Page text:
When it comes to actually sitting down to write, there are unlimited routes you can take. You can try stream of consciousness. You can have a character act in ways that seem odd to us but are completely normal in the context of the story world. You can add something really bizarre, like a super power or magical element that would normally be seen in genre fiction. This falls under what is called “Magical Realism.” Magical Realism expresses a primarily realistic view of the real world while also adding in or bringing forth magical elements. Yes it’s technically still a genre of narrative fiction, but it’s much closer to literary fiction than, say, fantasy. I’m trying to write more pieces that fit under that umbrella. I like the idea of something like telekinesis or talking plants or a man being followed by a swarm of bees like they’re his ducklings just being a part of the normal story world (all random examples, just to be clear).

George Saunders’s story “Sea Oak,” published in 2000, is a good example of this. The protagonist is a male stripper. He lives with his sister and cousin, his nephews, and his Aunt Bernie. During the story his aunt dies, but then reappears to her relatives (looking like she’d been buried in a graveyard). She tells them how to make money and get out of their neighborhood—specifically telling her nephew to show his junk to customers to make extra cash.

Needless to say it’s not the classiest story in the world—but the oddities are there. The aunt comes back to life just to berate her “children” about how they’re living their lives and what they can do better. Her body parts start falling off of her until she’s nothing but a talking head, only concerned about not looking presentable. Then she dies. Again. The magical elements frame a story about a poor family trying their hardest to survive in a harsh environment. I loved reading this story. It started slow, gave some background on what was going on—then kicked into gear with the “what is going on moments.” It just made me think more of how I want to write like that. I want my reader to say, “Why am I reading this?” but still keep on reading.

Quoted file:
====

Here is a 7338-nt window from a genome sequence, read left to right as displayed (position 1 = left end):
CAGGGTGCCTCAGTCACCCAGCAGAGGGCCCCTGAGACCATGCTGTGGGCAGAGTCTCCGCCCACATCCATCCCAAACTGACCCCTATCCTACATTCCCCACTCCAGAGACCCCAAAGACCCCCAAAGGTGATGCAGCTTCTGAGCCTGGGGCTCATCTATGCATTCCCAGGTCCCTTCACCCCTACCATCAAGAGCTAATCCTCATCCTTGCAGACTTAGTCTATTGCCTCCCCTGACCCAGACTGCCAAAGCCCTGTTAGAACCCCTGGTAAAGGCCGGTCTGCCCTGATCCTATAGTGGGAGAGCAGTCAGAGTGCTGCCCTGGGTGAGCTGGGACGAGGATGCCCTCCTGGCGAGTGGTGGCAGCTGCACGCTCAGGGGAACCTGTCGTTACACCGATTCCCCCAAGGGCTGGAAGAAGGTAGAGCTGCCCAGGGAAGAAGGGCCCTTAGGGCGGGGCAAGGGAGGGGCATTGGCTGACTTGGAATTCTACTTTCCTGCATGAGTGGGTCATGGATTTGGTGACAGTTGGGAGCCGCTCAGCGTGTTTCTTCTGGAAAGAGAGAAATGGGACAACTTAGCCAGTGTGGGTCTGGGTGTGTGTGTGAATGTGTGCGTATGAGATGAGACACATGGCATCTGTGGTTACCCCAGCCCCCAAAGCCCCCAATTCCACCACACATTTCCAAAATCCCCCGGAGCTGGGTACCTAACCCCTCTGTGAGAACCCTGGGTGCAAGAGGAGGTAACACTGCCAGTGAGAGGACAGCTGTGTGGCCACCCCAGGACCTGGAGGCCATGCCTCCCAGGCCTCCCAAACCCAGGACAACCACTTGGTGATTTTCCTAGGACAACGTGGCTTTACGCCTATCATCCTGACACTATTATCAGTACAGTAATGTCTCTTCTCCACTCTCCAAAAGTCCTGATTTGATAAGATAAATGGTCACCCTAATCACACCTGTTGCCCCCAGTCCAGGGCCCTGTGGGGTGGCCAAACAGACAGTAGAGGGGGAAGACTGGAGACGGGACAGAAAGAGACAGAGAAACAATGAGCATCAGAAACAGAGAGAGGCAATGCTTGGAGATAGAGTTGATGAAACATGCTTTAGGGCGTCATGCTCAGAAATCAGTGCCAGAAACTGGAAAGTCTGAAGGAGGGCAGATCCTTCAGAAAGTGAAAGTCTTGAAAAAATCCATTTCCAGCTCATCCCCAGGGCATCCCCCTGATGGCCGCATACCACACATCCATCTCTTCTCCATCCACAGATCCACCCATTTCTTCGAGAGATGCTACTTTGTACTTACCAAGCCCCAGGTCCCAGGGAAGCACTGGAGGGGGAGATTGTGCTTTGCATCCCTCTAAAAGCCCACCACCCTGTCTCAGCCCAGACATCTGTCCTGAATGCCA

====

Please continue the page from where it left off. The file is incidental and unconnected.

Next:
And this brings me to my final section called the pep-talky section: don’t be afraid to try something new! Step out of your comfort zone when you write. Even if it’s the worst thing ever written (not saying it will be), it’s a step in the right direction. It doesn’t have to be a good idea, or even good writing at first. It’s just practice. You won’t get worse at writing if you write constantly. Some pieces every now and then might not be the best. That’s just the reality of writing. But you can always make it better.

I want to write fiction that people hate to love. It’s probably a by-product of my personality—being a sarcastic troublemaker who still wants to be there for people. Writing this kind of stuff for me is like a gift to readers that like what I like but don’t get enough of it, if that makes sense. I’m providing sustenance for the reader who looks for messages in strange places. Right now I’m trying to write a story about a character who is given advice from random sources—including a dog. I’m hoping to make it a story about the dangers of relying on more than yourself for guidance—and this is how I think I can get that point across. Whatever you’re reason is for wanting to experiment with writing, it’s not a stupid one. Venture into the unknown. Find something new. And then bring it back to share with the world.

 Jack Slayton   Jack Slayton